Tuesday, 18 June 2013

Comedy cheat #4: Is or isn't it ironic?

In this continuing collection of comedy moments that stuck with me long after I first chuckled at them, I have a gem from the nineties. This one has been much on my mind lately.

We're helping younger daughter prepare for her English exam, which involves, among many other things, defining "irony" and "dramatic irony". Let's not get into how to explain an abstract concept to someone who sees life in concrete terms. Let's just say that dramatic irony is pretty easy to define; irony, not so much.

It is coincidental (but not ironic) that seventeen years ago when this same daughter was a very young baby, Alanis Morisette was having a pretty big hit with the song "Ironic". This ditty was inescapable in 1996. If you did manage to escape it, here's the song, featuring Alanis and her three doubles who are presumably imaginary and therefore don't require seat belts:Now, I'm not crazy about Alanis; I don't mind her, but there's only so much New Age jargon I can take at a sitting:
♫I am aware, nooooowwwww.....♪
Oh dear.

However, her earnestness seemed to make her one hell of a target. One of the wittier sharp-shooters was Irish comedian Ed Byrne who gained a fair bit if notoriety for this routine shortly after Alanis Morisette moved up the charts:

Gawd, how old was he, twelve? Now, as much as I guffawed when I first saw this (and it still makes me giggle), I have a couple of reservations: For one thing, Mr Byrne scoffs, "It's not a difficult concept, Alanis!" I beg to differ, Ed. Just try reading this item, then if you can stomach it, some of the hundreds of comments which follow. Or google "irony". Go on, I dare ya.

For another, Ed Byrne declares, as many have since, that the only ironic thing about "Ironic" is that there are no actual examples of irony in it. I draw your attention to the verse about the fellow who was afraid to fly and as his plane crashed down, he thought, "Well, isn't this nice?" I believe what you have there is a case of verbal irony. Don't you think?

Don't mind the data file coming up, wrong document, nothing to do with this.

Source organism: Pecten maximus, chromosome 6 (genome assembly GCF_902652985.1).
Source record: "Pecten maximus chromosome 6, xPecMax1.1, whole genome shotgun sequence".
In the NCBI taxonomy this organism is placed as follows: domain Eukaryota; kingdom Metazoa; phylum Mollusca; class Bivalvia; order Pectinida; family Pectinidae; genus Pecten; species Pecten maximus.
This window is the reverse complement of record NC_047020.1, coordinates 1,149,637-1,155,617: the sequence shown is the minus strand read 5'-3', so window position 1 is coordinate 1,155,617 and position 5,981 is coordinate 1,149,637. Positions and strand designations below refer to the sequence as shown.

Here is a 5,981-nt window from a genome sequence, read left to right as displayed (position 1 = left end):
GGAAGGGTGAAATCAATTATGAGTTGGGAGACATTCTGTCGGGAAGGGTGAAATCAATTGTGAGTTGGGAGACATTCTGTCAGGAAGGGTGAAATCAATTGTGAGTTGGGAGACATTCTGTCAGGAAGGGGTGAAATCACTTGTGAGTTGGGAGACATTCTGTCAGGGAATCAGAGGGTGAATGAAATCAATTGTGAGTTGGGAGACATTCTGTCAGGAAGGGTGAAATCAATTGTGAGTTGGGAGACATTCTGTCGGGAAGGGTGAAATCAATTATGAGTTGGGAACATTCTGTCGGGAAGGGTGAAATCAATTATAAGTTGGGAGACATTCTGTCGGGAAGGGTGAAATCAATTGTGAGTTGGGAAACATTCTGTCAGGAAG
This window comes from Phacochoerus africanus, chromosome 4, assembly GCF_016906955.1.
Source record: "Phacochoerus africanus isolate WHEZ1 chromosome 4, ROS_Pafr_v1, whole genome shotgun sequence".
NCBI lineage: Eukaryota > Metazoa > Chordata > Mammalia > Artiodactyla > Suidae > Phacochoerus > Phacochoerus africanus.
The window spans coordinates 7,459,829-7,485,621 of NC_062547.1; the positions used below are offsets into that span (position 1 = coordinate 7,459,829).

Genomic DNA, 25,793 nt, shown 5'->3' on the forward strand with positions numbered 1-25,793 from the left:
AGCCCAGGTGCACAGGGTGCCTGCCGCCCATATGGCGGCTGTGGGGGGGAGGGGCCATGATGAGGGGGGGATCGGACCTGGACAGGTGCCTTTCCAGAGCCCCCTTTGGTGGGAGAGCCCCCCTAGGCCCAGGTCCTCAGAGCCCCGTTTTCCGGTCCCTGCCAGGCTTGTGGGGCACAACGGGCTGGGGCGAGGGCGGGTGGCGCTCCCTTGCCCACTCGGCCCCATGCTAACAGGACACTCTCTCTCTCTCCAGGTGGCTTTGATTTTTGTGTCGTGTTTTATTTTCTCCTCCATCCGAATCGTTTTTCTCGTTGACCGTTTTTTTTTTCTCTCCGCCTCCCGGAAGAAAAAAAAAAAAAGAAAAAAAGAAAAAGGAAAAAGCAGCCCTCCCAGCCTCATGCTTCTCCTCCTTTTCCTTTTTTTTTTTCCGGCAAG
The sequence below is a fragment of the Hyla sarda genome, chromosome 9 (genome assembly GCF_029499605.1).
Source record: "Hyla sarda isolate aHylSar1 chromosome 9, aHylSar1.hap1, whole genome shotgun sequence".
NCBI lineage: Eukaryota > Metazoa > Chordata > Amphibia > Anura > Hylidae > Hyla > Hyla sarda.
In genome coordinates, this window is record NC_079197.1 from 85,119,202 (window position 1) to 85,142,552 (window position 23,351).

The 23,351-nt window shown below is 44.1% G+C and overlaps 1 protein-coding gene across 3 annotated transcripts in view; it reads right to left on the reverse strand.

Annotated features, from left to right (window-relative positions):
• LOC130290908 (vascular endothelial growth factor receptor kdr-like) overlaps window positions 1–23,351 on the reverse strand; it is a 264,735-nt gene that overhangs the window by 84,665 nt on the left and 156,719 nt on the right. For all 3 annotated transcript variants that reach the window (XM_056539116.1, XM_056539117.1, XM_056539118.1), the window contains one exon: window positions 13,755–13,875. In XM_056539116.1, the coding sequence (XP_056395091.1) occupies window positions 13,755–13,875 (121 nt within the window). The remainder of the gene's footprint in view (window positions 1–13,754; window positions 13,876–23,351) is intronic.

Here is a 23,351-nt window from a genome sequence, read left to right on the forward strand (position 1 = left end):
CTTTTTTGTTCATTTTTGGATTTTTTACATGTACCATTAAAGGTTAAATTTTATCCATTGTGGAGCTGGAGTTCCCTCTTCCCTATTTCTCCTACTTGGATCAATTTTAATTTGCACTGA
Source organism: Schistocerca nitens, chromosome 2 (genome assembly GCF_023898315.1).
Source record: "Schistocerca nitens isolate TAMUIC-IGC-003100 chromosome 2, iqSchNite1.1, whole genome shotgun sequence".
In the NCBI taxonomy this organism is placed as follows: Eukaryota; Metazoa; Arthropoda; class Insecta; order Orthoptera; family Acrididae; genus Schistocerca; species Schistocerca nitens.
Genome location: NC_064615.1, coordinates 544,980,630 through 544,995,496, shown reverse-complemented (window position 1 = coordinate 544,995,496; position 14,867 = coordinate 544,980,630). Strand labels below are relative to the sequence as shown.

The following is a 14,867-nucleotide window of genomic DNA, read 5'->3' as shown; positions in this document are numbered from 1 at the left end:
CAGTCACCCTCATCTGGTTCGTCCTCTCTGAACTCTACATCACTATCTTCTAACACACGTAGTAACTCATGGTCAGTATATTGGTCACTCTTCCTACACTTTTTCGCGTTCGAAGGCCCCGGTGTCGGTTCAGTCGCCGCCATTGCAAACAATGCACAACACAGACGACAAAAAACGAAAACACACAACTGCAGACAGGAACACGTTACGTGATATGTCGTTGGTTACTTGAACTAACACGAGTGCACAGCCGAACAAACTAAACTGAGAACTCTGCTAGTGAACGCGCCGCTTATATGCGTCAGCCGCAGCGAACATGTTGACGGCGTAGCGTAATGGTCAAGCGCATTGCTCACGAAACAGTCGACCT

Now, that same year, the alternative rock group Pulp was touring in Canada, and stopped by the studios of the music video station MuchMusic in Toronto. (This was back when MuchMusic was still a useful source for hearing many genres of music.) It was the long-standing tradition to play a video request for visiting acts. Jarvis Cocker was evidently aware that MuchMusic had an agreement with Alanis Morissette to not play any of her pre-Jagged-Little-Pill videos -- she had started out as a teen-television-personality who had branched into a brief period of being a pop princess, rather like early Kylie Minogue, or Billie Piper, or Miley Cyrus. Since much of MuchMusic was broadcast live, Cocker seized his chance. It's in the last thirty seconds of the following:
There may have been just a hint of irony in the request.
Don't you think?
And yes, they did play an early Alanis video for him.


JoeinVegas said...

OK, where's the early video?

Persephone said...

There are at least three, Joe! Her first album was released in Canada only and it went platinum. She was described as "the Debbie Gibson of Canada". One of the videos features a very young Matt LeBlanc. They're all pretty embarrassing. No wonder Alanis blocked them. All available on YouTube.